Magazines to Read Now

James T Murray

A crop of newer niche titles is furthering the case for the prestige of print.

Lucky Peach

Bad-boy Momofuku chef David Chang’s magazine takes a nerdy, fan-like approach to food journalism (one issue was entirely dedicated to ramen). $28 for four issues a year;

The Gentlewoman

Scot Penny Martin’s “anti-fantasy” handbook celebrates how real women think and dress (even if those real women might include, say, Beyoncé). It’s the sister publication of Fantastic Man$25 for two issues a year;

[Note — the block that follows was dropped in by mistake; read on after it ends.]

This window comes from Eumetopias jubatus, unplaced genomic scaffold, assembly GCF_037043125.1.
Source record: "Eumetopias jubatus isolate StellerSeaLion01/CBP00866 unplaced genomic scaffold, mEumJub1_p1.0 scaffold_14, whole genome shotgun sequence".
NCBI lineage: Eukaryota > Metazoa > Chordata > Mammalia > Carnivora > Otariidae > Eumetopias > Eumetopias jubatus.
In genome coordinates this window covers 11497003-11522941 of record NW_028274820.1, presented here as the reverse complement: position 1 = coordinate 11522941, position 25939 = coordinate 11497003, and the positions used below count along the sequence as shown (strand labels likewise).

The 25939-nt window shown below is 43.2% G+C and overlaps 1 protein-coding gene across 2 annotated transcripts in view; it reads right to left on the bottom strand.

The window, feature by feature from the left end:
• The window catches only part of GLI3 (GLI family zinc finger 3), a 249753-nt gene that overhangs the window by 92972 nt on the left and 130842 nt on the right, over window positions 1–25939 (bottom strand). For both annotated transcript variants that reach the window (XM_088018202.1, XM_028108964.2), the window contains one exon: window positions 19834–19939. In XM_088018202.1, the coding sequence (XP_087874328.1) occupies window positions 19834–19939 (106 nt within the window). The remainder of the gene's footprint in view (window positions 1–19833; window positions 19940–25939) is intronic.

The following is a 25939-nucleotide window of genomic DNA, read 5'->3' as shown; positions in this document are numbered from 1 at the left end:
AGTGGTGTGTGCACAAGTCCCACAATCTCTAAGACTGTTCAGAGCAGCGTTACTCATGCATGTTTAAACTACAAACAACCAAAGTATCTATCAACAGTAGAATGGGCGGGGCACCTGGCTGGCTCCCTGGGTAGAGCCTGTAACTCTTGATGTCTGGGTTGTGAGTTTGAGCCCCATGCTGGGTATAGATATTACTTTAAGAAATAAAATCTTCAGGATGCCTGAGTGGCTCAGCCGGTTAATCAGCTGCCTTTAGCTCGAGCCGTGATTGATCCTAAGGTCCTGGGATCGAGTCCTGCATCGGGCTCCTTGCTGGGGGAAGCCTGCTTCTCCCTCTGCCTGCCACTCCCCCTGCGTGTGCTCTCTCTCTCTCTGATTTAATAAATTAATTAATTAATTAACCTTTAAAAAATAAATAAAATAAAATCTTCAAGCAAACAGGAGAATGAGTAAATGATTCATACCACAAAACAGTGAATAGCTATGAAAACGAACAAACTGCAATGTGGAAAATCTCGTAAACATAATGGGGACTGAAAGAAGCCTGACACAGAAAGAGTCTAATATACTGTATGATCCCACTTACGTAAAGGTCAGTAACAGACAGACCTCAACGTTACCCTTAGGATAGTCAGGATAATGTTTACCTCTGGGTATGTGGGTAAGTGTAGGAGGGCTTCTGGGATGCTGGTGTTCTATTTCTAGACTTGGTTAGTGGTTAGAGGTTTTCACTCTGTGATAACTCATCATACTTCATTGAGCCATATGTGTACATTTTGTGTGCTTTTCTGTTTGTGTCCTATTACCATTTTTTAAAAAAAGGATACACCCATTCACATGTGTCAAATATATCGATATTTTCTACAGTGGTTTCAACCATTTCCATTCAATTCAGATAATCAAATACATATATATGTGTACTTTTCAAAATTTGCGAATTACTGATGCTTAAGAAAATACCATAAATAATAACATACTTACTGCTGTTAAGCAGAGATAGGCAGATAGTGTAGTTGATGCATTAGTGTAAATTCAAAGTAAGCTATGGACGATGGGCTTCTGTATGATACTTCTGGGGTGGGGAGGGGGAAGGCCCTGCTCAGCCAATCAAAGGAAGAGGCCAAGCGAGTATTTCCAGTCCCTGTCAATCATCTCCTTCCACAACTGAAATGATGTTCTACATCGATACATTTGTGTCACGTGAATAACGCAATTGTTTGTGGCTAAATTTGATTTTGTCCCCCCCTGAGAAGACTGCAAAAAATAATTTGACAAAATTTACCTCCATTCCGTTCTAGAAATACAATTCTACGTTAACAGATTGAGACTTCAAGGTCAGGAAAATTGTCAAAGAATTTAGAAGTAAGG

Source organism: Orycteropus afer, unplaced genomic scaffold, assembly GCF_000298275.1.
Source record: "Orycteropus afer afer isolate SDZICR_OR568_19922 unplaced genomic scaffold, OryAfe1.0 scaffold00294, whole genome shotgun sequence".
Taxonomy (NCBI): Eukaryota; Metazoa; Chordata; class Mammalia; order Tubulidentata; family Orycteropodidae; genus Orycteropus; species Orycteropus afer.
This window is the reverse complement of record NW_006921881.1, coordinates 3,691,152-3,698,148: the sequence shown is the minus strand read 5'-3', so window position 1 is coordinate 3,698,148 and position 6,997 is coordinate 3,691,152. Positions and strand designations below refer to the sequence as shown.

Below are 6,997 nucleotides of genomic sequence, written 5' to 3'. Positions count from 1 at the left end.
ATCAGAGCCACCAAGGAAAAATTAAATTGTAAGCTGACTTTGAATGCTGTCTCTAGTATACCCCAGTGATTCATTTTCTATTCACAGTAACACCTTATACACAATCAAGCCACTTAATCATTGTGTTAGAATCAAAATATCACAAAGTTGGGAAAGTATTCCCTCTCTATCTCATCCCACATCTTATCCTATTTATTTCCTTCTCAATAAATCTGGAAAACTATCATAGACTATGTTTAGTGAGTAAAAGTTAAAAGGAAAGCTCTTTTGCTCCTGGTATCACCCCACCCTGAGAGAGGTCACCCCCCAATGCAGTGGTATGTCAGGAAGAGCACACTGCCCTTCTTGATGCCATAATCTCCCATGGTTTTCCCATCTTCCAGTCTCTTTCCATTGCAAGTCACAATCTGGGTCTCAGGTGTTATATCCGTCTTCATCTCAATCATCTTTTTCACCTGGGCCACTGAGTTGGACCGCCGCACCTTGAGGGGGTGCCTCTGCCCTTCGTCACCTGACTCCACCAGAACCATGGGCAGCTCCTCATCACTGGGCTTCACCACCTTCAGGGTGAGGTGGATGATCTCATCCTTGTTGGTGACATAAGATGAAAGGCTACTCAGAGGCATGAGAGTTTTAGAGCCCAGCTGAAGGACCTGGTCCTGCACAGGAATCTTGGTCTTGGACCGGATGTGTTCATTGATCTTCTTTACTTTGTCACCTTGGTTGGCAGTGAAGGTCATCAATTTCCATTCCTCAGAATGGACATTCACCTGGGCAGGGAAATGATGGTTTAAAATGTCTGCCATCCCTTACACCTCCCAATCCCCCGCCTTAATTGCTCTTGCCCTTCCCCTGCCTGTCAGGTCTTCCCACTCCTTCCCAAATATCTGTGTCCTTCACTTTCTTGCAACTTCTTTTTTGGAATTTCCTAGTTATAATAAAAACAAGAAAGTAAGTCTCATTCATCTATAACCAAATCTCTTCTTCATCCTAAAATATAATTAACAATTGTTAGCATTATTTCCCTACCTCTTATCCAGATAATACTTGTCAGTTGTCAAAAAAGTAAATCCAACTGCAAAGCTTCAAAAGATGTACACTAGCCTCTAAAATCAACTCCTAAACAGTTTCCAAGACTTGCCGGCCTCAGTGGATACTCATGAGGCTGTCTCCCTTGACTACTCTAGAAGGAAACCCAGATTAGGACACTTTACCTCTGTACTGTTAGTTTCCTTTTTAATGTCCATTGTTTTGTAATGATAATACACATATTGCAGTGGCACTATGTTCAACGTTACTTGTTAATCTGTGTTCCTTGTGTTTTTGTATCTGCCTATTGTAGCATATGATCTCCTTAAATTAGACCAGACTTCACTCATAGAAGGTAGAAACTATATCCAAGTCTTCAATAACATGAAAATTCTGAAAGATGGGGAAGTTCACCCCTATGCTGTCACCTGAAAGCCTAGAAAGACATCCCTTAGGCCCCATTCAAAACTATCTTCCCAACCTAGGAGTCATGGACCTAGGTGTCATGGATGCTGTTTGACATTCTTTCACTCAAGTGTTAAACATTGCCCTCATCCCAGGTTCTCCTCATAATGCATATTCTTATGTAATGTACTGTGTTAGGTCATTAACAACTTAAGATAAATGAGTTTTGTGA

Cherry Bombe

Editor Kerry Diamond’s food-meets-fashion venture spotlights beautiful women making delicious eats—whether model Karlie Kloss or BBQ master Helen Turner. $35 for two issues a year;

Gather Journal

The recipe-driven culinary pub, conceived by former Nylon staffers Michele Outland and Fiorella Valdesolo, is about gathering to cook, dine and drink. $35 for two issues a year;

Man of the World

Alan Maleh’s rugged but handsome bible is a tribute to an all-American lifestyle both handmade and rough-shaven. $72 for four issues a year;

The Lit Mag Everyone Should be Reading

Italo-British editor Tim Small is reviving Milan’s literary culture with the smart, semiannual Milan Review. No two issues are remotely similar: Its third installment consists entirely of a novella in 66 micro-chapters by Canadian Clancy Martin titled “Travels in Central America.” $30;